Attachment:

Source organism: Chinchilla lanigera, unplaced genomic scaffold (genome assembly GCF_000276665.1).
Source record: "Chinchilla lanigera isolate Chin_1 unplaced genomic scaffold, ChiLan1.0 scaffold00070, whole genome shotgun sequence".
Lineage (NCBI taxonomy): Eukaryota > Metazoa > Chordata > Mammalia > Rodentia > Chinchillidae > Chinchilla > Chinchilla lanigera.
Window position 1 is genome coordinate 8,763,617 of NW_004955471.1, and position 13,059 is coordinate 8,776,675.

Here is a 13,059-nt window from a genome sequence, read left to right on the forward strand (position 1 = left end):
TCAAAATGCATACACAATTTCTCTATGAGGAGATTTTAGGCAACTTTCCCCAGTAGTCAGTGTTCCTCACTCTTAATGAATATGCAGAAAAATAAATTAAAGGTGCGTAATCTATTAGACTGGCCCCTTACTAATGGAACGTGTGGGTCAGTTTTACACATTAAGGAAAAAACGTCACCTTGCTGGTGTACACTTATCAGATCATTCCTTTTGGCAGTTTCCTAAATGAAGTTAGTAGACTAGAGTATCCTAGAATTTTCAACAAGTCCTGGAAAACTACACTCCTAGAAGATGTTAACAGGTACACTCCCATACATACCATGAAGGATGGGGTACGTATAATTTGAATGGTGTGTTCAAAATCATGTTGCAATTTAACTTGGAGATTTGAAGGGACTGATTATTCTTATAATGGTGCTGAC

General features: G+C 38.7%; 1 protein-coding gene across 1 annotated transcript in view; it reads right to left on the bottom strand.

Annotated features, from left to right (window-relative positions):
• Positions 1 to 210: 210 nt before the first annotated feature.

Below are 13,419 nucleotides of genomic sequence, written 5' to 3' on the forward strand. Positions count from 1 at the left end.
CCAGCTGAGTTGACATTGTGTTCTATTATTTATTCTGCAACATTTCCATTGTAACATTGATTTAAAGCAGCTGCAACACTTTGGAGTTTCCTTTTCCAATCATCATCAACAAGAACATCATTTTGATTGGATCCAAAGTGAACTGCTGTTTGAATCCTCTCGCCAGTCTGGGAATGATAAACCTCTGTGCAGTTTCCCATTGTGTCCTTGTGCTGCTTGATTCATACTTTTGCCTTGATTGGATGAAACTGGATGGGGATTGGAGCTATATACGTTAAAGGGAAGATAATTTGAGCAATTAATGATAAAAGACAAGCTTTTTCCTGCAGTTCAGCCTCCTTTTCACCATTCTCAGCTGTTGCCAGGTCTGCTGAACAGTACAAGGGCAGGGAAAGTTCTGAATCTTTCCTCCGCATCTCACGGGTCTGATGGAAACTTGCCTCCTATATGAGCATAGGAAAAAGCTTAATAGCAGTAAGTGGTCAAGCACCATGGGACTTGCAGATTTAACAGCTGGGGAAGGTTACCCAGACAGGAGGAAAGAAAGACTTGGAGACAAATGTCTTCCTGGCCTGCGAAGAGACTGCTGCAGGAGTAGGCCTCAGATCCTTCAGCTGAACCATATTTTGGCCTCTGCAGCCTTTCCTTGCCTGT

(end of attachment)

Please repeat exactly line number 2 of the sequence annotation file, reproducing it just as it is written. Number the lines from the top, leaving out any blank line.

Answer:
Source record: "Chinchilla lanigera isolate Chin_1 unplaced genomic scaffold, ChiLan1.0 scaffold00070, whole genome shotgun sequence".